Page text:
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Get To Know A Marquette Basketball Opponent: Loyola Maryland Greyhounds

It’s a sneaky good team with a maybe sneaky good freshman, but what else do we know about Loyola?

NCAA Basketball: Loyola-Maryland at St. John
Andrew Kostecka led Loyola in scoring last season.
Nicole Sweet-USA TODAY Sports

Name: Loyola University Maryland

Location: Baltimore, Maryland

Hey, wait a minute: Yep, that’s two straight years with a Marquette season opener against a school from head coach Steve Wojciechowski’s old stomping grounds. Mount St. Mary’s, the opener the year before that, is only an hour, maybe 75 minutes away.

Founded: 1852

So that means: That the Jesuits founded Loyola Maryland before Marquette, yes. They founded eight schools before Loyola, so it’s not like they were that fancy. However, Loyola is the first college in the US to be named after St. Ignatius. Very fancy, and take that Loyola Chicago.

College Designation: Loyola has only been a university since 2009. Up until that point, they were merely Loyola College. The move had to be approved by the Maryland Higher Education Commission, but they apparently met all the criteria in order to be called a university in the state.

Loyola College Still Exists, Kind Of: That’s now the name for their College of Arts and Sciences.

Enrollment: 5,473, with 3,925 undergraduate students

Nickname: Greyhounds

Why “Greyhounds?” Well, let’s take it right from the Loyola website:

Students wanted a distinctive mascot for their sports teams in addition to a name for the school newspaper. Loyola’s mascot had to embody the school colors, green and grey. Proposals for a mascot included the parrot or parakeet (symbolizing green) and the grey squirrel (leaning more toward grey). Known for its graceful agility and speed, loyalty, and intelligence, someone suggested a Greyhound. The fact that the breed was known to have been bred by the Irish and imported as racing dogs by the ancient Romans meant that the mascot would have a tie to Loyola’s Catholic identity as well as to its early founders and leaders, many of whom were of Irish heritage. In a vote among the student body, the Greyhound narrowly defeated the grey squirrel to become Loyola’s official mascot.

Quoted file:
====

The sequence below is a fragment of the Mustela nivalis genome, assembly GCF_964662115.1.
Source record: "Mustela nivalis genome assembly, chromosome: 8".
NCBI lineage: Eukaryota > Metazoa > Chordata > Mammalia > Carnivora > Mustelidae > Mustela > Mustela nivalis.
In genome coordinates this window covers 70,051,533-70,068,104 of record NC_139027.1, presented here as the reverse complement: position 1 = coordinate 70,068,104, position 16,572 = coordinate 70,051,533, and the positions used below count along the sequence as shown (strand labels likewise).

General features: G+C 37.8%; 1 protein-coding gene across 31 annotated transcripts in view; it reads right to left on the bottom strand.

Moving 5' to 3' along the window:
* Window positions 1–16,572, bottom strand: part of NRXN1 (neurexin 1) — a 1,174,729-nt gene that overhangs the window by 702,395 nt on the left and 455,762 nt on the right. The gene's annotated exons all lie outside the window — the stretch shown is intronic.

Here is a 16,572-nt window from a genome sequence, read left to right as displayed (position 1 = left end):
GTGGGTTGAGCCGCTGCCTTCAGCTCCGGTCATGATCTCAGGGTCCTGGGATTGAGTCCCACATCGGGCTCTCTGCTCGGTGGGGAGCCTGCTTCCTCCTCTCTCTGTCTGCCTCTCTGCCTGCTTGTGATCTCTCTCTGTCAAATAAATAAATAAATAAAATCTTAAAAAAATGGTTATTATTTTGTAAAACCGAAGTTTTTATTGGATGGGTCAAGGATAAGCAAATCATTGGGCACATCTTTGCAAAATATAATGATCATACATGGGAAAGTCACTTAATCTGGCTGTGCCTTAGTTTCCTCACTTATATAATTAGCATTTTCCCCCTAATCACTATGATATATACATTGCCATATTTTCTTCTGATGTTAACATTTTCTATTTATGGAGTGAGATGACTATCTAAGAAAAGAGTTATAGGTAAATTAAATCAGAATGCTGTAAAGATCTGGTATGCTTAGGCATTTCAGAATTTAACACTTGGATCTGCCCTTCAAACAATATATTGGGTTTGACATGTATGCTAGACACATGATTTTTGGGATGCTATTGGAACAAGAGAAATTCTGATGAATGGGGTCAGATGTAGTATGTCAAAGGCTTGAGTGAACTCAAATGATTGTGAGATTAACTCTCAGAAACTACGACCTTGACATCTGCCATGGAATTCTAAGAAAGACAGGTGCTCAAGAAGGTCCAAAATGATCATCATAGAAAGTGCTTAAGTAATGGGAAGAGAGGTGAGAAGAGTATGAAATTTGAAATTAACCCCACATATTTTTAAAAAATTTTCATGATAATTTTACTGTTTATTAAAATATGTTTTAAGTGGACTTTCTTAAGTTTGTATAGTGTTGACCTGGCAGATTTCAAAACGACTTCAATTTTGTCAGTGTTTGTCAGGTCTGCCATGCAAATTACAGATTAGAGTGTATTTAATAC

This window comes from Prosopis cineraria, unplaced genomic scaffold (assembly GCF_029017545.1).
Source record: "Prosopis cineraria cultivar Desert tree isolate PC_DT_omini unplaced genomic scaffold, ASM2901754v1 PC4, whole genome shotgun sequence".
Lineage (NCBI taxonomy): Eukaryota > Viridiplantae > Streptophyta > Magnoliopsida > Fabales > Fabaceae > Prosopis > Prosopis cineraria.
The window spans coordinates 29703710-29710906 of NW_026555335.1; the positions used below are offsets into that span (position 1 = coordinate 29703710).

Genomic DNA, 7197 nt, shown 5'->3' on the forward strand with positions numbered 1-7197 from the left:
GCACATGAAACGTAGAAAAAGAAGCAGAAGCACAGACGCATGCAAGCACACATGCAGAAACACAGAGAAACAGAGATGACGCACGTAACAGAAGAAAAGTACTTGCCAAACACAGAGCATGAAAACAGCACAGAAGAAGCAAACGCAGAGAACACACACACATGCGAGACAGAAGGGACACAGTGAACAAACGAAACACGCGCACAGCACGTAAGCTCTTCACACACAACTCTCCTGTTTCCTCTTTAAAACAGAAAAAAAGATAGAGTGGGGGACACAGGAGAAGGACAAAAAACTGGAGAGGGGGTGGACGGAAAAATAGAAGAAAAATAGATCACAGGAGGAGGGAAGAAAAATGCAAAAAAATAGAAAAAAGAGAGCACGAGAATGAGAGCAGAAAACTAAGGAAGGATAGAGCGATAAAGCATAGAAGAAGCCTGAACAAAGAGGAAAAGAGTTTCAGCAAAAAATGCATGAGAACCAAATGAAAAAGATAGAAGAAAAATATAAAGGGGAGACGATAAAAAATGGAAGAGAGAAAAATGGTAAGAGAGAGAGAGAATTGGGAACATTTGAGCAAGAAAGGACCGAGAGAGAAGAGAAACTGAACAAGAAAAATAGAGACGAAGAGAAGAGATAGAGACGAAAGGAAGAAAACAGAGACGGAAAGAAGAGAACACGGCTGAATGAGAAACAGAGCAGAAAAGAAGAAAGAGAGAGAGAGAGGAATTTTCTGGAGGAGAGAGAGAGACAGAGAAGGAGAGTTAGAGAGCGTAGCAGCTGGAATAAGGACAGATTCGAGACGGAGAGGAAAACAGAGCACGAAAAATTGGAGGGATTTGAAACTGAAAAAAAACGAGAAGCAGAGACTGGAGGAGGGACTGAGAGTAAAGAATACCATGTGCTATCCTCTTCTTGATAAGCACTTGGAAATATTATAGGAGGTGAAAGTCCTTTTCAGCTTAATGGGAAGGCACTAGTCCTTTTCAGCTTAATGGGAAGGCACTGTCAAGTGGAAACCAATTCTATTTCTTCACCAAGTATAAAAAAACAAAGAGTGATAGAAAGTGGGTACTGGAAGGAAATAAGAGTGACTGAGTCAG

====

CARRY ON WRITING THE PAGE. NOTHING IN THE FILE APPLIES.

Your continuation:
I’d be 100% more interested in Loyola Maryland if they were the Squirrels.

Loyola Sports History: I know two things about Loyola’s sports program. #1 — Jimmy Patsos was the basketball coach between 2004 and 2013, and as I recall correctly, his departure had more to do with his lack of interest in moving with the Greyhounds from the MAAC to the Patriot League. I presume that Patsos was merely lightyears ahead of Fat Tony.

The other thing I know is that lacrosse coach Charlie Toomey cost his team an NCAA tournament game by calling a timeout fractions of a second before Blake Burkhardt broke a tie game with less than a minute to play and just seconds after a faceoff following a goal by Duke’s Case Matheis. I was watching this game live and it was an absolutely absurd scene. By the way: Defending national champion Loyola did not score following the timeout, and then lost in double overtime.

A Bunch Of Superstitious Weirdos: Apparently, rubbing the foot of a statue of St. Ignatius on campus brings you luck. This brand of nuttiness is proffered by the official university website as a thing, claiming that luck is provided when you make contact “before midterm and final exams, before big presentations and interviews, even before exchanging marriage vows in Alumni Memorial Chapel.”

Let me go on the record here and say this: As someone who got married at the courthouse in the middle of the day on a Wednesday, I can not possibly think of anything less romantic than getting hitched in something called “Alumni Memorial Chapel.”

Notable Alumni: Author Mark Bowden, perhaps best known for Black Hawk Down; Jerry Parr, former head of the United States Secret Service; author Tom Clancy; sports television star Jim McKay; Michael D. Griffin, former head of NASA; Bernie Madoff whistleblower Harry Markopolos; Ed Burns, novelist and co-creator of The Wire; and finally, Juul CFO Timothy Danaher.